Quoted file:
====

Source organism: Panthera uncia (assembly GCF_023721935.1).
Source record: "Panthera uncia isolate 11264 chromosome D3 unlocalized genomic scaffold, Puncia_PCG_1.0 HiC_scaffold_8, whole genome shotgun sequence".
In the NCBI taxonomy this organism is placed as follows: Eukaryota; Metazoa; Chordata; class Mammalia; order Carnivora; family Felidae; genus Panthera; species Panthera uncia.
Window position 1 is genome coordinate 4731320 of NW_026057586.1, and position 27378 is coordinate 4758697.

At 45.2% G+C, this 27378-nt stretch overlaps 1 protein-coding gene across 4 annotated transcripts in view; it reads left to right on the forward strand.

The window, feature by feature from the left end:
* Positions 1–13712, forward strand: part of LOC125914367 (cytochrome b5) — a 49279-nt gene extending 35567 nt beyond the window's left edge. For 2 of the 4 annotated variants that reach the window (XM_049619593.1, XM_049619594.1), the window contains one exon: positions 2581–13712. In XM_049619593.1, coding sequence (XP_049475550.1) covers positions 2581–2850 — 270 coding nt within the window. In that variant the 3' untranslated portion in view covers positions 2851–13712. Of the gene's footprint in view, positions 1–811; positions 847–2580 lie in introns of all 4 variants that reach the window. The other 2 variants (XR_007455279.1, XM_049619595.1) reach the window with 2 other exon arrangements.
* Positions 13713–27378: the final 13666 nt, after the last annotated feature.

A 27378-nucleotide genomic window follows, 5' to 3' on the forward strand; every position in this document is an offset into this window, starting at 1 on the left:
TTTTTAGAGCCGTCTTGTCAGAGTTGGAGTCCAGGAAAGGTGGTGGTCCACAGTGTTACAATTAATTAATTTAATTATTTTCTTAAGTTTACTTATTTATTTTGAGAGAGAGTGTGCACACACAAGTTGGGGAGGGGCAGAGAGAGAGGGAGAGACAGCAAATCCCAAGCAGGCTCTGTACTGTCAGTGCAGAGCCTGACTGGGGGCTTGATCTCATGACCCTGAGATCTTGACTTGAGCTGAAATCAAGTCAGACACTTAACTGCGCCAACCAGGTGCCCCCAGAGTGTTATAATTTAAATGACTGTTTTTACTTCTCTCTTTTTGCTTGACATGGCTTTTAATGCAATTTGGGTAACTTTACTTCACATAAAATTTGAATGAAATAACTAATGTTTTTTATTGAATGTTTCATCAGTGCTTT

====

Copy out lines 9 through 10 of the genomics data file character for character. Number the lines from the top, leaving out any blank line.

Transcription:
A 27378-nucleotide genomic window follows, 5' to 3' on the forward strand; every position in this document is an offset into this window, starting at 1 on the left:
TTTTTAGAGCCGTCTTGTCAGAGTTGGAGTCCAGGAAAGGTGGTGGTCCACAGTGTTACAATTAATTAATTTAATTATTTTCTTAAGTTTACTTATTTATTTTGAGAGAGAGTGTGCACACACAAGTTGGGGAGGGGCAGAGAGAGAGGGAGAGACAGCAAATCCCAAGCAGGCTCTGTACTGTCAGTGCAGAGCCTGACTGGGGGCTTGATCTCATGACCCTGAGATCTTGACTTGAGCTGAAATCAAGTCAGACACTTAACTGCGCCAACCAGGTGCCCCCAGAGTGTTATAATTTAAATGACTGTTTTTACTTCTCTCTTTTTGCTTGACATGGCTTTTAATGCAATTTGGGTAACTTTACTTCACATAAAATTTGAATGAAATAACTAATGTTTTTTATTGAATGTTTCATCAGTGCTTT